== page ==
Nationally ranked care. Another way our love for kids just keeps on growing.

This article appeared in the April 8, 2010 edition of the St. Louis Post-Dispatch.

            With the ongoing national discussion about health care reform, many parents are understandably confused about what will happen with their children’s medical care.

            We have more options for getting health care and paying for it than ever before. There is a movement toward “consumer-directed health care,” health insurance that is designed to get those who use health care — like parents — to play a bigger part in keeping costs in check.

            Many different types of consumer-directed health care plans are available, each with their own benefits and limitations. Many of these plans feature high deductibles (the amount of money parents must spend before health care is covered by insurance) as well as health care savings accounts, which make it easier for parents to save money to pay for the services that insurance doesn't cover.

            Some plans cover preventive care, routine checkups, vaccines, tests, and regular disease screenings, but others do not. When you're choosing health insurance, it is important to look for a plan that meets your family's needs.

 Navigating the Health Care System

            Rising costs and increased variety among health care plans can make it challenging to find your way in the health care system. Making decisions while everyone is healthy can help reduce the stress and financial strain when someone in your family does need medical care.

Choose your coverage carefully. Carefully consider your family's health care needs. While it's impossible to predict sudden illnesses and accidents, you can anticipate some things. For example, if your child has a chronic disease such as diabetes, asthma or allergies that requires frequent checkups and tests, make sure to pick a plan that covers them. A representative from the insurer — or your employer — should be able to answer any questions about those kinds of issues.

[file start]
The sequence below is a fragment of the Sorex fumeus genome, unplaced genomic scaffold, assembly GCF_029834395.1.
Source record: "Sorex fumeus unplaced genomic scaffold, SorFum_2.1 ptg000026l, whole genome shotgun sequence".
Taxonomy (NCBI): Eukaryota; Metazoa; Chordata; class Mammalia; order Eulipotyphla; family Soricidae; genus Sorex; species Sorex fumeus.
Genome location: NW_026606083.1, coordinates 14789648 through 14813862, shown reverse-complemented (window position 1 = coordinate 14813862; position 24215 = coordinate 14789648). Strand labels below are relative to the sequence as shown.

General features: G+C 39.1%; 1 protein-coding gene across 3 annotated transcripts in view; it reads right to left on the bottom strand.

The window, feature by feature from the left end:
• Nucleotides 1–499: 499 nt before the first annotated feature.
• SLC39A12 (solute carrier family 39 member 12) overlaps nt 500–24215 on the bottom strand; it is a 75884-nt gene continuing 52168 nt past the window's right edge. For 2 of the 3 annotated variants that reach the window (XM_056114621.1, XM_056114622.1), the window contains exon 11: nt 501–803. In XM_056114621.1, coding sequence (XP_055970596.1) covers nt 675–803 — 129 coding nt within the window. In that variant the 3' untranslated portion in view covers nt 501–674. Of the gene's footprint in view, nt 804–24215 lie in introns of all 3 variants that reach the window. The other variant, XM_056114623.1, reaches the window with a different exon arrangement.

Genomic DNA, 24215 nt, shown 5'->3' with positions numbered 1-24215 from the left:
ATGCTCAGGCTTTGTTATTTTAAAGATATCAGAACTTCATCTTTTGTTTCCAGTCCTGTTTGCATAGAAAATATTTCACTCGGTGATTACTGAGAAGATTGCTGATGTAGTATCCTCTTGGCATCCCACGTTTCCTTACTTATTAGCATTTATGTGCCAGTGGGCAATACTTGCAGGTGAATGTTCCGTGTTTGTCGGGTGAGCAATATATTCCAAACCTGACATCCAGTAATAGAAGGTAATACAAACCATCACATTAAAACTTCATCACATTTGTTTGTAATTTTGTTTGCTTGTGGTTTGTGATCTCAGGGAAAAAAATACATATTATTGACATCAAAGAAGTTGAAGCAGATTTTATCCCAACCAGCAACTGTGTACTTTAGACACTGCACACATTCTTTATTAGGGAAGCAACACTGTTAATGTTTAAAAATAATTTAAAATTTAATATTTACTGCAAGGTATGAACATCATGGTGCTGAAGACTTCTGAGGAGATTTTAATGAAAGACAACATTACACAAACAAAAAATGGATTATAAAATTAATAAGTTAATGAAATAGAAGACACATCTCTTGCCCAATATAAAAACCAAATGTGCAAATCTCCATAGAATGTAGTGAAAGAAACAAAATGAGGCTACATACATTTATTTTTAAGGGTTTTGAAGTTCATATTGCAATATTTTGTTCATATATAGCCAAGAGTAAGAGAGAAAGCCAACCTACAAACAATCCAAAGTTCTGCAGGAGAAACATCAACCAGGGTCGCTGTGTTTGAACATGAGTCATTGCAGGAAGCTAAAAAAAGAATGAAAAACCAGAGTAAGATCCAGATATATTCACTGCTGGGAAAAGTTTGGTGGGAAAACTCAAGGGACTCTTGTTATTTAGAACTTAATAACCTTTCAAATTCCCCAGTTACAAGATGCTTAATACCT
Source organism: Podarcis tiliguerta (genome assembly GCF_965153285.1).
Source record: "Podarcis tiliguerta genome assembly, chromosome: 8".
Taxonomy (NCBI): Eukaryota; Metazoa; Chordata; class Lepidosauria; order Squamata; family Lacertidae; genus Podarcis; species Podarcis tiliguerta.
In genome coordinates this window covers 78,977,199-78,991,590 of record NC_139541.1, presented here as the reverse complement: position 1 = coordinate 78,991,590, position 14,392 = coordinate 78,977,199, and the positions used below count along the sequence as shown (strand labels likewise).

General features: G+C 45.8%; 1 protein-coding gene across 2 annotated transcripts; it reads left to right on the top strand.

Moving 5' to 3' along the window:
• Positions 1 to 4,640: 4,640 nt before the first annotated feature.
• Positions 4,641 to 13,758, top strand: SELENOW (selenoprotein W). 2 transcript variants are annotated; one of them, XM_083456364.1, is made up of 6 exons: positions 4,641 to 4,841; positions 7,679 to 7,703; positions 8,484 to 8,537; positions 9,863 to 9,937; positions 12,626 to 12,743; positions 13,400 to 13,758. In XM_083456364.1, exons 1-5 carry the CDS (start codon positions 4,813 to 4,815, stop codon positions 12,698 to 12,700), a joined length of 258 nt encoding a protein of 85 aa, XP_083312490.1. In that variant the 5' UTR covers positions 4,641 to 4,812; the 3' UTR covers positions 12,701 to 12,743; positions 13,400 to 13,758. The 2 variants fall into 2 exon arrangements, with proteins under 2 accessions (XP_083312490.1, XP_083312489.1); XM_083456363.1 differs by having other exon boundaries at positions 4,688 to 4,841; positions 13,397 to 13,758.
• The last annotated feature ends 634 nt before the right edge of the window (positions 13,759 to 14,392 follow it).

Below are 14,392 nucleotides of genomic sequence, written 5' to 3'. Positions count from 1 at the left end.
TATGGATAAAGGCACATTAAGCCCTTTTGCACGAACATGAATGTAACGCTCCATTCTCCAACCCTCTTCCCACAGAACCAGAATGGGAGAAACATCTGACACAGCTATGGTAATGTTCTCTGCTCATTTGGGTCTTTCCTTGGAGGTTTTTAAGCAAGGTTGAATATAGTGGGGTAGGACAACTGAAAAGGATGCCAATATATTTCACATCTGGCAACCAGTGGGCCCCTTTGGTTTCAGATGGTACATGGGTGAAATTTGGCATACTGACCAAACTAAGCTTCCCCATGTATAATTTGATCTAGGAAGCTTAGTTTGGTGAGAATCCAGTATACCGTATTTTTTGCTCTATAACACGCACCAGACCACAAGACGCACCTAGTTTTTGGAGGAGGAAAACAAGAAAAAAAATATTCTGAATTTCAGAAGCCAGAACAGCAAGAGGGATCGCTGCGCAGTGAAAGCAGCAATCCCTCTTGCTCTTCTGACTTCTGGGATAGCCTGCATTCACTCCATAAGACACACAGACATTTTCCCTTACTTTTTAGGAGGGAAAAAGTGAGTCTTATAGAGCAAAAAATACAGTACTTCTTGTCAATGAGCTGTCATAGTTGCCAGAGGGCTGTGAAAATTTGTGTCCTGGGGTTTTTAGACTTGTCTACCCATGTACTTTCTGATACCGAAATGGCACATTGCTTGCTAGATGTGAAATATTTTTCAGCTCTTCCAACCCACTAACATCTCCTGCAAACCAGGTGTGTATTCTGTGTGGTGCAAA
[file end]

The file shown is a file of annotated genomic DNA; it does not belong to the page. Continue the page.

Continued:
Make a medical home. Try to establish a long-term relationship with a pediatrician or family doctor who can:

  • get to know your family
  • provide well care and most of the sick care your child might need
  • keep complete medical records of things like immunizations and growth
  • become familiar with your family's medical history

A doctor who has all this information, and gets to know your family over time, can better determine when your child is healthy and developing well and when something is off track.

Don't skip checkups. It's important to keep regular checkups even when kids aren't sick — this way, doctors can make sure they're developing as expected and can catch any health concerns early so that they don't become expensive and hard-to-treat medical problems later.

Letting regular checkups lapse may save time and money in the short-term, but ultimately might translate into bigger bills and longer waits at the doctor's office. If parents wait until kids are really sick to see the doctor, they're likely to require more intensive — and expensive — medical care.

Keep vaccines up to date. Checkups are especially important so that kids can stay current on their immunizations. In recent years, vaccines have been developed to stem illnesses like the flu, infantile diarrhea (rotavirus), hepatitis, meningitis, and human papillomavirus (HPV). Parents have more opportunities than ever to keep kids healthy and safe from contagious illnesses.

Don't delay care. When children are sick or injured, it can be difficult to decide how much medical care they need. Ultimately, if you're unsure about what medical care your child needs, your doctor — or a nurse who works in the office — can help you determine what to do. The important thing is to ask questions before something turns into an emergency.

            Dr. Bob Wilmott is Chief of Pediatrics at SSM Cardinal Glennon Children’s Medical Center and is a Professor of Pediatric Medicine at Saint Louis University School of Medicine. 

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